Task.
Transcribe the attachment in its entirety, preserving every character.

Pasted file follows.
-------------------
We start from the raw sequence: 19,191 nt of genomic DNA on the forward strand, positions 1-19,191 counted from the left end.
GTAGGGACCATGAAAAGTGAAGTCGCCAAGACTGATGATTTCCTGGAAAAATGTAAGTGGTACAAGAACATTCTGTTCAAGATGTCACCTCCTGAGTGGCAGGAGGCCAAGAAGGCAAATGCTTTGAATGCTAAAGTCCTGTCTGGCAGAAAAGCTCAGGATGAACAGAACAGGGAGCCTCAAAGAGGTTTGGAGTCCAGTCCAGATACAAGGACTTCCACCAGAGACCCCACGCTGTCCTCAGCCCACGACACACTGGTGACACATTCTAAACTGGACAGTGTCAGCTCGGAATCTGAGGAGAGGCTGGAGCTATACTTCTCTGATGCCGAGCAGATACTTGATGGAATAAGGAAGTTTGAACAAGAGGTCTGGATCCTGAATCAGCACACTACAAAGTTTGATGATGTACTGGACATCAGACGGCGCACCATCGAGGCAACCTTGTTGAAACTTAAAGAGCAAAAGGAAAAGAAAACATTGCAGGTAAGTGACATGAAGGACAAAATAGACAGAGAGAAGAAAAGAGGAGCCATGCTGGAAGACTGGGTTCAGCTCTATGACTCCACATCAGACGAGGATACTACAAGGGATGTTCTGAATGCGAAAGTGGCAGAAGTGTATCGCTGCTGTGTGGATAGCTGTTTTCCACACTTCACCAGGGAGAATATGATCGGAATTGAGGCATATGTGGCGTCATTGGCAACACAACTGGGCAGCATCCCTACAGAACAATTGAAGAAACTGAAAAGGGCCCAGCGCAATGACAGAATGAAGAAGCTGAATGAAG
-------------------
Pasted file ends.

We start from the raw sequence: 19,191 nt of genomic DNA on the forward strand, positions 1-19,191 counted from the left end.
GTAGGGACCATGAAAAGTGAAGTCGCCAAGACTGATGATTTCCTGGAAAAATGTAAGTGGTACAAGAACATTCTGTTCAAGATGTCACCTCCTGAGTGGCAGGAGGCCAAGAAGGCAAATGCTTTGAATGCTAAAGTCCTGTCTGGCAGAAAAGCTCAGGATGAACAGAACAGGGAGCCTCAAAGAGGTTTGGAGTCCAGTCCAGATACAAGGACTTCCACCAGAGACCCCACGCTGTCCTCAGCCCACGACACACTGGTGACACATTCTAAACTGGACAGTGTCAGCTCGGAATCTGAGGAGAGGCTGGAGCTATACTTCTCTGATGCCGAGCAGATACTTGATGGAATAAGGAAGTTTGAACAAGAGGTCTGGATCCTGAATCAGCACACTACAAAGTTTGATGATGTACTGGACATCAGACGGCGCACCATCGAGGCAACCTTGTTGAAACTTAAAGAGCAAAAGGAAAAGAAAACATTGCAGGTAAGTGACATGAAGGACAAAATAGACAGAGAGAAGAAAAGAGGAGCCATGCTGGAAGACTGGGTTCAGCTCTATGACTCCACATCAGACGAGGATACTACAAGGGATGTTCTGAATGCGAAAGTGGCAGAAGTGTATCGCTGCTGTGTGGATAGCTGTTTTCCACACTTCACCAGGGAGAATATGATCGGAATTGAGGCATATGTGGCGTCATTGGCAACACAACTGGGCAGCATCCCTACAGAACAATTGAAGAAACTGAAAAGGGCCCAGCGCAATGACAGAATGAAGAAGCTGAATGAAG